Selenium (Se) is an essential micronutrient for animals and humans, and wheat is a major dietary source of this element. It is improtant that postharvest processing losses of grain Se are minimized. This study, using grain dissection, milling with a Quadrumat mill, and baking and toasting studies, investigated the distribution of Se and other mineral nutrients in wheat grain and the effect of postharvest processing on their retention. The dissection study, although showing Se concentration to be highest in the embryo, confirmed (along with the milling study) previous findings that Se (which occurs mostly as selenomethionine in wheat grain) and S are more evenly distributed throughout the grain when compared to other mineral nutrients, and hence, lower proportions are removed in the milling residue. Postmilling processing did not affect Se concentration or content of wheat products in this study. No genotypic variability was observed for grain distribution of Se in the dissection and milling studies, in contrast to Cu, Fe., Mn, and Zn. This variability could be exploited in breeding for higher proportions of these nutrients in the endosperm to make white flour more nutritious. Further research could include grain dissection and milling studies using larger numbers of cultivars that have been grown together and a flour, extraction rate of around 70%.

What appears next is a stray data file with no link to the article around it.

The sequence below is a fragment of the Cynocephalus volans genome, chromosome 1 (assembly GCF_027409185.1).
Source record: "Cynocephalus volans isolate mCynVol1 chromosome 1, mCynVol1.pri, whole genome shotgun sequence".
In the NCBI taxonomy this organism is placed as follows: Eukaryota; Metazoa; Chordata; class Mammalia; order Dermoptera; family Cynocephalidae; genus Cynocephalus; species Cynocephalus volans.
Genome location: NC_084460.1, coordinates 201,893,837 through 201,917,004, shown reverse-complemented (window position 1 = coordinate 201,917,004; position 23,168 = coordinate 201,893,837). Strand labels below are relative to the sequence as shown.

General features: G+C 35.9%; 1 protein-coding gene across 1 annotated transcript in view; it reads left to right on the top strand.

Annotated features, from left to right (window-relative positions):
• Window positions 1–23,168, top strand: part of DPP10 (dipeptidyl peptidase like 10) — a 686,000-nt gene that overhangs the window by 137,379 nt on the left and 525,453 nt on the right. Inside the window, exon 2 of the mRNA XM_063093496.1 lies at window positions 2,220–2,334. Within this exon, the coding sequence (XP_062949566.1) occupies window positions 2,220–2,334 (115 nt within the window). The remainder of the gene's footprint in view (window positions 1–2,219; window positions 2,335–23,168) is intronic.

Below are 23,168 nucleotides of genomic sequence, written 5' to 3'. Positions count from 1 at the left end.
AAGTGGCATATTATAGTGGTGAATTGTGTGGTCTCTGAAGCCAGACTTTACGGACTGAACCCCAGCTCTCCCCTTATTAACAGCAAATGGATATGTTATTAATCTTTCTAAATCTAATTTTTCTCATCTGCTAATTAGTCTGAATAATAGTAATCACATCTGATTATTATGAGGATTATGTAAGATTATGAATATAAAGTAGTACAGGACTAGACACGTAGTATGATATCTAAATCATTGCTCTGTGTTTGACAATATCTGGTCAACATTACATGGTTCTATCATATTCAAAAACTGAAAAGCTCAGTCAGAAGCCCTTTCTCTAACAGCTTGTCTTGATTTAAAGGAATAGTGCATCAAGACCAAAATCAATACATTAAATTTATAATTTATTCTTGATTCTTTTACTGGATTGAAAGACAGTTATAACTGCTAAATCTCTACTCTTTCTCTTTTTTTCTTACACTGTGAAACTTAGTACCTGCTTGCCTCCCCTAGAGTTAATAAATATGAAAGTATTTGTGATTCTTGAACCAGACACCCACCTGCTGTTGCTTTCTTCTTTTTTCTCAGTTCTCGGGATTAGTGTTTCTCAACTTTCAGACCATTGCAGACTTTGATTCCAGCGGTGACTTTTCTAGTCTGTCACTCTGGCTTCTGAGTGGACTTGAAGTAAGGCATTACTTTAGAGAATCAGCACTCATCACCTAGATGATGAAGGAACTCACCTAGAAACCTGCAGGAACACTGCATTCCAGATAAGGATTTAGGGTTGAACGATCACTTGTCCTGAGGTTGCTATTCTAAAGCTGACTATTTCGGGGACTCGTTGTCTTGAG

Biological Trace Element Research (2005) 103 (2) 155-168 [doi: 10.1385/BTER:103:2:155]
Selenium distribution in wheat grain, and the effect of post-harvest processing on wheat selenium content